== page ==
When it came to casting the movie, Hill wanted to go with a young group of relative unknowns. He heard about Michael Paré from the same agent who recommended Eddie Murphy to him for 48 Hrs. At the time he was cast, in March 1983, the actor had appeared in two films, Eddie and the Cruisers and Undercover, which hadn’t even been released. For Hill, Paré "had the right quality. He was the only actor I found who was right for the part ...a striking combination of toughness and innocence." Paré said of his character, "He's someone who can come in and straighten everything out."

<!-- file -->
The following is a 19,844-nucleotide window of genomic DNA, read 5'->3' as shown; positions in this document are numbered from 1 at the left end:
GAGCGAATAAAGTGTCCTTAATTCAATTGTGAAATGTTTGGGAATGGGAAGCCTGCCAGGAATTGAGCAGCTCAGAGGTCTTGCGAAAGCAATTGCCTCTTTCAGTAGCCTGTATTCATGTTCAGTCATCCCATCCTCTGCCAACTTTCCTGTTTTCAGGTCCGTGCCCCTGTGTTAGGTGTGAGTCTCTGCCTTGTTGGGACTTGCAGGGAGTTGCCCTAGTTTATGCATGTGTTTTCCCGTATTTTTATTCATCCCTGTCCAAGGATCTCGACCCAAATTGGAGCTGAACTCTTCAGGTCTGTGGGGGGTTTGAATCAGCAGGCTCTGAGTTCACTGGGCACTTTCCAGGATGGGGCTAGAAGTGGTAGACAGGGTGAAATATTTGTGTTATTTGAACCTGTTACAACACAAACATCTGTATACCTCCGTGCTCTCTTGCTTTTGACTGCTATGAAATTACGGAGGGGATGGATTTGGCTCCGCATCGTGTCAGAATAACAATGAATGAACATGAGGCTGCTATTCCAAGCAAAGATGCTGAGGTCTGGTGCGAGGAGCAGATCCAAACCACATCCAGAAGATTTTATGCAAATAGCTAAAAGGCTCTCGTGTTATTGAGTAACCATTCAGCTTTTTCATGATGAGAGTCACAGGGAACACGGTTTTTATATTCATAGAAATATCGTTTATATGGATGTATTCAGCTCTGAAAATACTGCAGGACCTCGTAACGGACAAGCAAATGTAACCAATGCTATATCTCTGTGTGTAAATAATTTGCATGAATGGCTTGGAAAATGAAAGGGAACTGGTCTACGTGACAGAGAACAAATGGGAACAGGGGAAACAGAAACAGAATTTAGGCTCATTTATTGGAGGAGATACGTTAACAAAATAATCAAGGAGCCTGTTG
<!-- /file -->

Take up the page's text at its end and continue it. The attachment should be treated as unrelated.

The character of Ellen Aim was written as a 28-year-old woman and Diane Lane read for the part when she was 18. Hill was reluctant to cast her because he felt that she was too young for the role. Hill met Lane in New York City and she auditioned for him in black leather pants, a black mesh top and high-heeled boots. He was surprised with her "total commitment to selling herself as a rock 'n' roll star". The actress had been in more than 10 films by the time she did Streets of Fire. She described her character as "the first glamorous role I've had". Hill was so impressed with her work on the film that he wrote additional scenes for her during the shoot. Amy Madigan originally read for Reva, Cody's sister, and told Hill and Silver that she wanted to play the role of McCoy which, she remembers, "was written to be played by an overweight male who was a good soldier and really needed a job. It could still be tough and strong and have a woman do it without rewriting the part." Hill liked the idea and cast her.